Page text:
During the food challenge
- The care team asks that families not eat during the food challenge. Your child will only be able to eat the food to be challenged, although the medical provider may say it is okay for your child to have a snack during that last hour of the observation. You should not give your child any food during the challenge until you have spoken with the team. You can bring a snack you know your child can tolerate.
What to bring to the food challenge
Please bring the following items with you to the appointment:
- ___ Two unexpired epinephrine autoinjectors (such as EpiPen®, Auvi-Q® or Adrenaclicks®)
- ___ The food to be challenged. Follow any instructions from the care team for preparing the food.
- ___ Change of clothing for your child and yourself, especially for infants and your children.
- ___ Things for you and your child to do to help pass the time.
- ___ Snacks for your child to eat during the last 1-2 hours of the food challenge. Snacks should be foods your child has eaten before with no allergic reaction.
What to expect for the food challenge
- You and your child will be greeted at the front desk.
- A care team member will check your child’s height, weight, temperature, pulse and blood pressure. A doctor will also do a brief exam and ask you to sign a consent form.
- If your child is part of a food challenge study, you will meet the study coordinator. The study coordinator will ask you to read and sign a research consent form and short survey and will train you on how to use an epinephrine auto-injector (Auvi-Q®) in case of an allergic reaction.
- The food challenge will begin. Your child will be given a very small amount of the food to be challenged while the care team carefully observes for signs of an allergic reaction. The doctor or nurse practitioner helping with the food challenge may or may not be your child’s regular allergy care provider.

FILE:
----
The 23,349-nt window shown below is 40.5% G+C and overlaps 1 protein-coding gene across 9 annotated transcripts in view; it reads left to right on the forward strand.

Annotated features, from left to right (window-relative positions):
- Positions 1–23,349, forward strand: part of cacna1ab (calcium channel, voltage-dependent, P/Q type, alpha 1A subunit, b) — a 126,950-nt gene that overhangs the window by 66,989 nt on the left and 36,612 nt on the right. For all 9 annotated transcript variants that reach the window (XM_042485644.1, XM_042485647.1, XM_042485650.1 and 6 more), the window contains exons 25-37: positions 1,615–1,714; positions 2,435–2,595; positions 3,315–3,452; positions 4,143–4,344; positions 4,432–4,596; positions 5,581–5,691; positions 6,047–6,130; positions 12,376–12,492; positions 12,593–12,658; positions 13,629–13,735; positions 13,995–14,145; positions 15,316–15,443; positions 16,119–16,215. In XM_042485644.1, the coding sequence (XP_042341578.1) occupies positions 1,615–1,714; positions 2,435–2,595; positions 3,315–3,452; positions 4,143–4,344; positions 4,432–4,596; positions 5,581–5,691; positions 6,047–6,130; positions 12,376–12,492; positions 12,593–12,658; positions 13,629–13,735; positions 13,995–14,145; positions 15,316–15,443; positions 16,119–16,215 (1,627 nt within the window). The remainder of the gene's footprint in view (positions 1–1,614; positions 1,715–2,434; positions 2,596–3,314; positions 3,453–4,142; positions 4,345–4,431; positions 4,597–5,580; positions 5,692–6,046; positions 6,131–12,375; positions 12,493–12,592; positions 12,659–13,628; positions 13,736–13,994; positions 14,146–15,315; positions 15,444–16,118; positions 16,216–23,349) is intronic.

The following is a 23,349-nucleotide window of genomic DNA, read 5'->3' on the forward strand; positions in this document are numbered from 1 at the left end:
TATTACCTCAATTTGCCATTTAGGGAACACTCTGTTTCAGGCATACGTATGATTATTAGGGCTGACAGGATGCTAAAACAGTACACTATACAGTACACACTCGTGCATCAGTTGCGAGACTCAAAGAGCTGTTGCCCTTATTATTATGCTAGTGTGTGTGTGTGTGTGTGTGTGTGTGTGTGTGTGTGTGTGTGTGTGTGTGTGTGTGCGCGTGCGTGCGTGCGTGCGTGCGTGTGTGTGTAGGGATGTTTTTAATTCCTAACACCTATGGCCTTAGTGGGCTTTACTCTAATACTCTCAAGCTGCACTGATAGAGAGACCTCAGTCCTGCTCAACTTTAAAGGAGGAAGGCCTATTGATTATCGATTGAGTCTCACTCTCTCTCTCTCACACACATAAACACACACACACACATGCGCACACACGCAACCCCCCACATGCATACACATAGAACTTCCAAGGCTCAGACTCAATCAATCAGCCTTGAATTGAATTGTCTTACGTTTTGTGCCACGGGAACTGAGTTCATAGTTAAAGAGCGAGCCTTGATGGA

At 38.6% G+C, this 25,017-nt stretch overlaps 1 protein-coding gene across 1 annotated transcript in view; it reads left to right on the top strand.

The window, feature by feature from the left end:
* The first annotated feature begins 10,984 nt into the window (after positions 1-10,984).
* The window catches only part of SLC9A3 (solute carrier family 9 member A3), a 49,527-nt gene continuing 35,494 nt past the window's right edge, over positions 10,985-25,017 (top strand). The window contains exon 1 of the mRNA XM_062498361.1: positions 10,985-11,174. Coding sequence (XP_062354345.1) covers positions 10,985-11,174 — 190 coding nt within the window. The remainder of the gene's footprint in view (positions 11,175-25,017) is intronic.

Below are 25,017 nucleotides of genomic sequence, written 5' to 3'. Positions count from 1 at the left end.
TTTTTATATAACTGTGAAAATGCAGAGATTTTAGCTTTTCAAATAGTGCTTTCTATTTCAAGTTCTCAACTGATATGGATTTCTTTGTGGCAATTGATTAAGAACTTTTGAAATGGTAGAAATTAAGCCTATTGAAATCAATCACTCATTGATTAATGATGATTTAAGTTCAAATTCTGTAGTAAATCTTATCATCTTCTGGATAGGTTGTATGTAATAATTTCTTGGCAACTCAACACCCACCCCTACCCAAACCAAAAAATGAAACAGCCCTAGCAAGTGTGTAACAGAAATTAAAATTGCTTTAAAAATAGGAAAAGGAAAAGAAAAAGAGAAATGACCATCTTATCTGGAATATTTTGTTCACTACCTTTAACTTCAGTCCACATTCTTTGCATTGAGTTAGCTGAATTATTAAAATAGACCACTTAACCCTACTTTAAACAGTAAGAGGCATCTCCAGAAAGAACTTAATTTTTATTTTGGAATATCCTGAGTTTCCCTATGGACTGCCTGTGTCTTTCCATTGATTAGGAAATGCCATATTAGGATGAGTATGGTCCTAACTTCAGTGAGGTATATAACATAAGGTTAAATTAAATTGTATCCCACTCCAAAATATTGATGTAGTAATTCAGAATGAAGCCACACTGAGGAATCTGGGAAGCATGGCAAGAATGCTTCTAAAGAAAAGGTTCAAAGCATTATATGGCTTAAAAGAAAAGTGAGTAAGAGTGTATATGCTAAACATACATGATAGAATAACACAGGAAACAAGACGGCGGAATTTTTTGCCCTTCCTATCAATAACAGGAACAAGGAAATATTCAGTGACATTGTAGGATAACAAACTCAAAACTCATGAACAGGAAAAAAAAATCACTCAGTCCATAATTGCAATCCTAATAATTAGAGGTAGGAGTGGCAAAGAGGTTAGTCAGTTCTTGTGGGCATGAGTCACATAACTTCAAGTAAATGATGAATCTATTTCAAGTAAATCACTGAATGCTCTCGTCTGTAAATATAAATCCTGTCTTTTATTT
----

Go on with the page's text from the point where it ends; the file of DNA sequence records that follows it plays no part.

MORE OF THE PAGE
- The care team will check your child’s mouth and throat, skin, heart, lungs and breathing. They will also ask you and your child about nausea and abdominal (stomach area) cramping or other changes you might notice during the food challenge. This can include fussiness, irritability, anxiety or dizziness. Let the care team know if there are symptoms you or your child notice or feel.
- If your child does not have an allergic reaction, they will be given a larger portion of the food to be challenged. This will be repeated a few times with even larger portions. These portions are given about every 15 minutes for the first 1-2 hours of the challenge. Then, your child will be observed for about 2 hours.
- If your child has symptoms during the challenge, the care team will decide if the challenge should be continued or stopped. The team will observe your child more closely and may give your child medications to treat their symptoms. They will also decide if more medical treatment is needed.
- If your child has a severe allergic reaction, epinephrine may be given. In rare cases, the care team may arrange to have your child transported to an emergency room to receive further treatment.
- After the food challenge, a member of your child’s care team will discuss the results and make recommendations for your child based on the results.
Contact the Food Allergy Center
If you have any questions, please call the Food Allergy Center before or after the food challenge, send a message through Patient Gateway or call 617-643-6834.
Rev. 7/2021. Mass General for Children and Massachusetts General Hospital do not endorse any of the brands listed on this handout. This handout is intended to provide health information so that you can be better informed. It is not a substitute for medical advice and should not be used to treatment of any medical conditions.